The remixes to the pre-released singles were also a shocked to many of her fans in Japan too, considering the original versions were filled with J-Pop frills, only to be re-furbished by Mr. Komuro with a contemporary pop edge. “Don’t Wanna Cry” channels a Globe-esque sound that can be easily recognized from just a few opening beats, whereas “Chase the Chance” and “You’re My Sunshine” is a reminisce to the rise of Eurobeat sounds that took the Japanese scene by storm in the mid 1990s. Funnily enough, only the glittering title track is the only pure, understated J-Pop jam here. It’s quite mature yet very quintessential to the youthful idol image.
But for me, it’s the risk factor that Amuro-chan takes on some tracks that really brought me into loving this record. She has always been a front-runner of challenging styles of music that is completely outside her comfort zone, and the acid house recordings “Private”, “Rainy Dance” and “I’ll Jump” are no exceptions. To be quite honest, they are some of her best tracks to this very day. “Private”, out of the entire bunch, is my all-time favourite from her early career; the sultry jungle vibes stands out the most on here, with a bit of calypso traits thrown into it as well to convey an almost oriental-yet-tropical feel. “Rainy Dance”, filled with… well, rain stock sounds, is yet another appealing song that discusses how Amuro-chan thinks the rain won’t stop her from the littlest or biggest of things, whilst the up-tempo HI-NRG adapted “I’ll Jump” brings a whole new oomph to the record’s more subdued sound.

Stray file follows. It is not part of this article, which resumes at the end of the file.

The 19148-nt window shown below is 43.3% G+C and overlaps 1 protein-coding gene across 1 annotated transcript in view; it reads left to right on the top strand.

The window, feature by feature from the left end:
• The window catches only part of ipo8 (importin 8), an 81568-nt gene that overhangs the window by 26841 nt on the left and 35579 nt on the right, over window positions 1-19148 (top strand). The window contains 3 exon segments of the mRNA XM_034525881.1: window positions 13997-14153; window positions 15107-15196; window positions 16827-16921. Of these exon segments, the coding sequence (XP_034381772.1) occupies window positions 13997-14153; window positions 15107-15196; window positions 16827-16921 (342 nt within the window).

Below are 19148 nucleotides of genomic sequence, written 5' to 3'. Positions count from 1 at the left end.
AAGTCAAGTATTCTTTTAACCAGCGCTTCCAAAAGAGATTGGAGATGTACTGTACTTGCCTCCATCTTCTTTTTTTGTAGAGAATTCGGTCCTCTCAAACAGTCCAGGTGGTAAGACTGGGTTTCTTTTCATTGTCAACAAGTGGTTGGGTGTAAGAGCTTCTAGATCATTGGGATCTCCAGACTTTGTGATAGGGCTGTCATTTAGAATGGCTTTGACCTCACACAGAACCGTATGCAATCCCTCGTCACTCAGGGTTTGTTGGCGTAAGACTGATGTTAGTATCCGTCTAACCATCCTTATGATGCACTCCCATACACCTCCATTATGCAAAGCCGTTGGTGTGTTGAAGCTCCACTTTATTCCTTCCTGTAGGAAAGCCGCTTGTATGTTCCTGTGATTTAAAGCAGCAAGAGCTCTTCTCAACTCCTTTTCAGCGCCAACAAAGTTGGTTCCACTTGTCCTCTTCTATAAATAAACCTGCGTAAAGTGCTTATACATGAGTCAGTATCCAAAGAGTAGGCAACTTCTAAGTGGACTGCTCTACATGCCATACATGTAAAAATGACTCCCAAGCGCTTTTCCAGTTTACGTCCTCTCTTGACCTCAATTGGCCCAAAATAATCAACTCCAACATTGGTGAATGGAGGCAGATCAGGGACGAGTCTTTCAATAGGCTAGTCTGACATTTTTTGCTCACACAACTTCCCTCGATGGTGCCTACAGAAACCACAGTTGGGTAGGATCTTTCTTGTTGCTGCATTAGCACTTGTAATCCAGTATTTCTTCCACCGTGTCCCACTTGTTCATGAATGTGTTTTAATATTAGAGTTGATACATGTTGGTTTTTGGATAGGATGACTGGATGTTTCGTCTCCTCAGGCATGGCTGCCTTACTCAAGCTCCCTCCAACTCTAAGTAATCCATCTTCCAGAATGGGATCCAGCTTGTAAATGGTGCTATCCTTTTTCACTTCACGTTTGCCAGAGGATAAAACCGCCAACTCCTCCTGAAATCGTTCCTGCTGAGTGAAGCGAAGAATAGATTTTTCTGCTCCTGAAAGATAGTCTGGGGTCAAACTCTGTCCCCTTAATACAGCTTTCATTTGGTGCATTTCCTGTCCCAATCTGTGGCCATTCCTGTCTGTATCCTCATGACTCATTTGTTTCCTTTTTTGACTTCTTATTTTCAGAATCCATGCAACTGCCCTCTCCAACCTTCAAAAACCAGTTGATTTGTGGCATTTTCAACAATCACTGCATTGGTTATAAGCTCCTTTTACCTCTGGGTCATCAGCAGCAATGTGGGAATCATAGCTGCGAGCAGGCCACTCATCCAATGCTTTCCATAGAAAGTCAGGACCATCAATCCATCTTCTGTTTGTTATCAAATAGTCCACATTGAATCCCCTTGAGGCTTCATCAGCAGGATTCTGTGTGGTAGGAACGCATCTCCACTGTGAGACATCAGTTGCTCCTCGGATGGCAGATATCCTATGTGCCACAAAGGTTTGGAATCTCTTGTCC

“Everybody wants see the sun
Everybody wants see the moon
we’re the motion
dangerous motion” — “Let’s Do the Motion” by Namie Amuro.
As a music enthusiast, particular with Japanese culture (well I like to think I am haha), I don’t think there is any record from the 1990s that screams fine quality and pristine representation of both traditional J-Pop and contemporary pop than Sweet 19 Blues does. To this very day, Sweet 19 Blues stands alone as one of the most well-rounded Japanese pop albums, and Amuro’s most defined as a youthful girl transitioning into a woman. From the feminine-yet-immature vocals to the dance-filled beats on every track, this is a record which every Japanese pop enthusiast must own. And when you look at her most recent work in comparison to this, you can see that Ms. Thang has definitely been on a magnificent journey.
For an idol singer to finally break that traditional idol image is nothing short of an understatement, because with Sweet 19 Blues, she changed the entire J-Pop game; Sweet 19 Blues was the best-selling record in Japanese history for a brief period—claiming up to more than 4 million units sold alone in Japan—, she gained nationwide and international attention, and, most of all, it remains her most respected amongst her fans. If anything, Sweet 19 Blues is a game-changing and nostalgic trip to memory lane that remains iconic to this day.